• Car Safety Considerations: What You Need To Know

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    Safety is the most important consideration when looking for a new or used car. Every year the Federal New Car Assessment Program (NCAP) publishes safety ratings. The Insurance Institute for Highway Safety (IIHS) also produces findings from crash-test studies and other safety information. The car shopping process must include safety research and a great place to start is a website called crashtest.com. In addition to the most current information, they feature safety data on older cars.

    Safety considerations can be divided into three categories: weight of the vehicle, passive safety features, which help passengers stay alive and uninjured in a crash and finally, active safety features. These features help drivers avoid accidents in the first place. Keep in mind that testing is conducted with test dummies wearing seat belts and shoulder harnesses. Without them, a 15 mile per hour crash could prove fatal no matter what you drive.

    Weight Matters

    All cars must meet US Department of Transportation standards for crash-worthiness. Larger and heavier cars, however, are usually safer in a collision than smaller ones. If a heavier vehicle collides head-on with a lighter one, the lighter will suffer substantially more damage. Drivers under age 20 experience a much higher percentage of traffic fatalities when compared to other drivers, so consider the safety of a large or mid-sized sedan for inexperienced drivers. Large cars offer increased levels of comfort and roominess when compared to their smaller siblings, and today's fuel injected engines allow mid-sized, 6-cylinder automobiles to enjoy remarkably good gas mileage.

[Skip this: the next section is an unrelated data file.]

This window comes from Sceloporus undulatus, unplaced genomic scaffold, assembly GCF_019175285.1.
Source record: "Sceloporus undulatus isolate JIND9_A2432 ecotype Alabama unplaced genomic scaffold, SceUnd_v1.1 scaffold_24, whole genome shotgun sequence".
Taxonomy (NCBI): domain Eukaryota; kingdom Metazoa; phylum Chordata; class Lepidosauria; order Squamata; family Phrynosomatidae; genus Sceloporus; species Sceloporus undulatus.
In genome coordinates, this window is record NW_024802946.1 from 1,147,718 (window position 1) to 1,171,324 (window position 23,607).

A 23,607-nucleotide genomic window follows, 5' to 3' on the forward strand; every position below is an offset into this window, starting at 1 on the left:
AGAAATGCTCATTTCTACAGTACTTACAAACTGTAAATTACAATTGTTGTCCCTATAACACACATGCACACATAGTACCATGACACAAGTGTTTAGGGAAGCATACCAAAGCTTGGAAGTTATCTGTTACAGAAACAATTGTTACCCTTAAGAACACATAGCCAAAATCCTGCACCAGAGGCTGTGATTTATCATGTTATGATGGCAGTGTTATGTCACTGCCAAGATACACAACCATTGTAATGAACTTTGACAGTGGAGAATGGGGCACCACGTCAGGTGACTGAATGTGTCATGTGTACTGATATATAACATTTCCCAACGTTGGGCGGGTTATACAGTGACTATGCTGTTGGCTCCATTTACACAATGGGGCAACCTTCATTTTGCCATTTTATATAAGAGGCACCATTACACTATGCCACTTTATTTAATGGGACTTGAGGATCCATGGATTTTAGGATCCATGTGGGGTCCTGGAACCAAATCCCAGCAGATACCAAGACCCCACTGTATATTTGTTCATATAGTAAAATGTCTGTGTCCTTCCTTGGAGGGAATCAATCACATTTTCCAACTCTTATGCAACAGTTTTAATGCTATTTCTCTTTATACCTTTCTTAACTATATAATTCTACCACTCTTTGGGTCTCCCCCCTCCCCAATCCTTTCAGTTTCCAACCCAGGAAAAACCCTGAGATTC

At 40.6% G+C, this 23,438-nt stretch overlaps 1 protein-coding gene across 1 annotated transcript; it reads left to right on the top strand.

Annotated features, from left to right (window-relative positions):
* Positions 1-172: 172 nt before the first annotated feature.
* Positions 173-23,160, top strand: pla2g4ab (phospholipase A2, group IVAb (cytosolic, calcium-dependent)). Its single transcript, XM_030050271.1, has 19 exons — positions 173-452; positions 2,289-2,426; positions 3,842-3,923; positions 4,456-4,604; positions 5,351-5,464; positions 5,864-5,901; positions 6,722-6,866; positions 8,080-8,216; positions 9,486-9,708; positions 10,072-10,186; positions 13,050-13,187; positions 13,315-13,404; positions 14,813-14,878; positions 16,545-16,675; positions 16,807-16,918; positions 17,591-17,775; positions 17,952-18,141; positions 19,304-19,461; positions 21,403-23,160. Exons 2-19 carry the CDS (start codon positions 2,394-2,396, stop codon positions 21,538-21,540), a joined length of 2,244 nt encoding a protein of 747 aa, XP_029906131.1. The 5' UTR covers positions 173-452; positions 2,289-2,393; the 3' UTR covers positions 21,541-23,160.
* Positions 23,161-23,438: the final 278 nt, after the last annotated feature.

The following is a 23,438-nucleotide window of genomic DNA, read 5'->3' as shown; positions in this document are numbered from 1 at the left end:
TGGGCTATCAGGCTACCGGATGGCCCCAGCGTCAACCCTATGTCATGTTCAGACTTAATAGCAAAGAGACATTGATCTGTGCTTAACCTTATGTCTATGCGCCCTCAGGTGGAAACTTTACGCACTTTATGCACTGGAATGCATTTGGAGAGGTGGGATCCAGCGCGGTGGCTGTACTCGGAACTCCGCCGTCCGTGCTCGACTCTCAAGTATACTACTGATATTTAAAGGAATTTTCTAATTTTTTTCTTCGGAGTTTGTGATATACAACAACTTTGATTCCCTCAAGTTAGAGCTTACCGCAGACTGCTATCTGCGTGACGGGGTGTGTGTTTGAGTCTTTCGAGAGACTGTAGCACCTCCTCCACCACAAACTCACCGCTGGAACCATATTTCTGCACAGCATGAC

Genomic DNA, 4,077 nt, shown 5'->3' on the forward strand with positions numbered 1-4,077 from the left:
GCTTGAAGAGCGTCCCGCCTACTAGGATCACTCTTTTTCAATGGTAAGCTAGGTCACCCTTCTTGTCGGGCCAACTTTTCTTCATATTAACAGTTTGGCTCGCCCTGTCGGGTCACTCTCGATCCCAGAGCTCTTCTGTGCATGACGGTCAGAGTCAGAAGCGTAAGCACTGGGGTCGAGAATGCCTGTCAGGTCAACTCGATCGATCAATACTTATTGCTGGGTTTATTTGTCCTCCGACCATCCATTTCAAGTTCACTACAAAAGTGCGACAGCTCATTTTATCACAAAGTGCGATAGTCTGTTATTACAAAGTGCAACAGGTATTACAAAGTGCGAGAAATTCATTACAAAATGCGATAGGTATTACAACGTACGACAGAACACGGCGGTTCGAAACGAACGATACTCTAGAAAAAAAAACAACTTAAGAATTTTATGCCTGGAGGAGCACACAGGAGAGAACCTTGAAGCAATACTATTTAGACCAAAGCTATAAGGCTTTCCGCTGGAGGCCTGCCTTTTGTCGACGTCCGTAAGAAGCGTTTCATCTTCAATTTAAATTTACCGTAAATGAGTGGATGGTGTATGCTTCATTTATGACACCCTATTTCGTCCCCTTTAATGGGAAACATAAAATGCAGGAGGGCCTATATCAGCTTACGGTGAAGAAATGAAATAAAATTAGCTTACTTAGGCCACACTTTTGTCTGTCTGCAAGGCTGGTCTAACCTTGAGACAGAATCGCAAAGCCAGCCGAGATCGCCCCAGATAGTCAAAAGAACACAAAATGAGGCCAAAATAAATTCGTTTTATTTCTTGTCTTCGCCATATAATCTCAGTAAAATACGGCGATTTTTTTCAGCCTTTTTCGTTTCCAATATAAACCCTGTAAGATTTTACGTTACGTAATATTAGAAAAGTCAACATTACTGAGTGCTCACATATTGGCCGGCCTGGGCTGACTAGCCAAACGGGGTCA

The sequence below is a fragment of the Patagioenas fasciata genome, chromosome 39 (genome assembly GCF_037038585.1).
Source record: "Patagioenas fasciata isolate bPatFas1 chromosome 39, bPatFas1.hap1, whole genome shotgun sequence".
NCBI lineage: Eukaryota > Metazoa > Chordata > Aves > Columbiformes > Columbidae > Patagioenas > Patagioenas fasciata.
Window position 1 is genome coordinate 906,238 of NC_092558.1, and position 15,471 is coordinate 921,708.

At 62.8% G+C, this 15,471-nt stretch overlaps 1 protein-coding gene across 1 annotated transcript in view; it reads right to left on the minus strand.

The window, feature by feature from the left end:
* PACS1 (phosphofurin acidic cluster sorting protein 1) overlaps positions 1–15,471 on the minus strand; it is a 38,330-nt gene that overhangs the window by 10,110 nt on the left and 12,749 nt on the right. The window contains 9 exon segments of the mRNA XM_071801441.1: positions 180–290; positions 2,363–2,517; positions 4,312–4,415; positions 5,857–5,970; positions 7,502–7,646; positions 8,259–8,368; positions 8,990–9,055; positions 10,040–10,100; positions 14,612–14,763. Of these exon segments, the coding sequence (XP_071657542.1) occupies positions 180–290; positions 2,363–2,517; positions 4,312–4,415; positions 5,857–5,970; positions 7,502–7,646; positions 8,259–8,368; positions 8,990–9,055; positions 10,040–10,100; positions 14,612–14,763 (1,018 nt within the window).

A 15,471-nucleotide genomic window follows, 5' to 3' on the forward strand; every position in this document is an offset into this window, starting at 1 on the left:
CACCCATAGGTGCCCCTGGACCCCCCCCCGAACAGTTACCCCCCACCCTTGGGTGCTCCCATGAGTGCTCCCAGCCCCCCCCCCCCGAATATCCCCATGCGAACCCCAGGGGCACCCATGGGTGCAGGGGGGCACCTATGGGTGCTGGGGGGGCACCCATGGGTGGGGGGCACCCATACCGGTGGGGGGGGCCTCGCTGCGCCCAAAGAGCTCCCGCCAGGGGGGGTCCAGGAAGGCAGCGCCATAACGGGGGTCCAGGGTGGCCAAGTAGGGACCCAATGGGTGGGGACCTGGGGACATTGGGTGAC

Passive Safety Features

    Passive safety features help drivers and passengers stay alive and uninjured in a crash. Size is a safety feature: bigger is safer.

    Restraint systems are crucial. Safety belts are the best safety device ever developed for the automobile. First installed in the 1950s, they have been mandatory equipment since 1967. Initial use was low (20% in 1970), but education and legislation increased their usage to over 70% by 1987. Modern restraints have automatic seat-belt pre-tensioners to pick up the slack and stretch that occurs in an accident, providing better occupant protection and additional space for the airbag deployment. It's important to remember that even though airbags help reduce serious injuries, safety belts are still needed for full protection.

    Seat belts and airbags work together in a collision. Driver and passenger-side airbags are now standard equipment on every new motor vehicle sold in theUS. Most used cars made after 1996 have them as well. Side-impact airbags greatly increase protection. Despite some bad press, airbags save thousands of lives every year. Manufacturers have reintroduced the two-stage airbag to avoid potential injuries to children and small adults from cheaper one-stage designs. It's still vital, however, that children ride in the back seat of any motor vehicle.